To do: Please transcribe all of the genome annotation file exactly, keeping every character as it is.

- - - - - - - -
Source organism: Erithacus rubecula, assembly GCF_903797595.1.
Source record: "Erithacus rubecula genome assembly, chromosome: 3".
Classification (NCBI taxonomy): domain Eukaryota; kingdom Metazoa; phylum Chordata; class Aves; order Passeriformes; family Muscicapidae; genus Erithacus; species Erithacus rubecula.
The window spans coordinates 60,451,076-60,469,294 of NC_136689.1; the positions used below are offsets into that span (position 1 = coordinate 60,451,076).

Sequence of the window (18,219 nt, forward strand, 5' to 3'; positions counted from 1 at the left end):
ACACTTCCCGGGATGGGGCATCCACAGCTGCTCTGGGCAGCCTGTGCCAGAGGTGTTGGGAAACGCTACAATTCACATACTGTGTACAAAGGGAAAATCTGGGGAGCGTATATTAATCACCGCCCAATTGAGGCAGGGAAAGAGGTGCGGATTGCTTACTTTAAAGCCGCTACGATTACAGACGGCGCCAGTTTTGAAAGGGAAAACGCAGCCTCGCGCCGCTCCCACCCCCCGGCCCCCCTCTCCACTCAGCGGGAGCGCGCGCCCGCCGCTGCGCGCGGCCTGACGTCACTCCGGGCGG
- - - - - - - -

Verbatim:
Source organism: Erithacus rubecula, assembly GCF_903797595.1.
Source record: "Erithacus rubecula genome assembly, chromosome: 3".
Classification (NCBI taxonomy): domain Eukaryota; kingdom Metazoa; phylum Chordata; class Aves; order Passeriformes; family Muscicapidae; genus Erithacus; species Erithacus rubecula.
The window spans coordinates 60,451,076-60,469,294 of NC_136689.1; the positions used below are offsets into that span (position 1 = coordinate 60,451,076).

Sequence of the window (18,219 nt, forward strand, 5' to 3'; positions counted from 1 at the left end):
ACACTTCCCGGGATGGGGCATCCACAGCTGCTCTGGGCAGCCTGTGCCAGAGGTGTTGGGAAACGCTACAATTCACATACTGTGTACAAAGGGAAAATCTGGGGAGCGTATATTAATCACCGCCCAATTGAGGCAGGGAAAGAGGTGCGGATTGCTTACTTTAAAGCCGCTACGATTACAGACGGCGCCAGTTTTGAAAGGGAAAACGCAGCCTCGCGCCGCTCCCACCCCCCGGCCCCCCTCTCCACTCAGCGGGAGCGCGCGCCCGCCGCTGCGCGCGGCCTGACGTCACTCCGGGCGG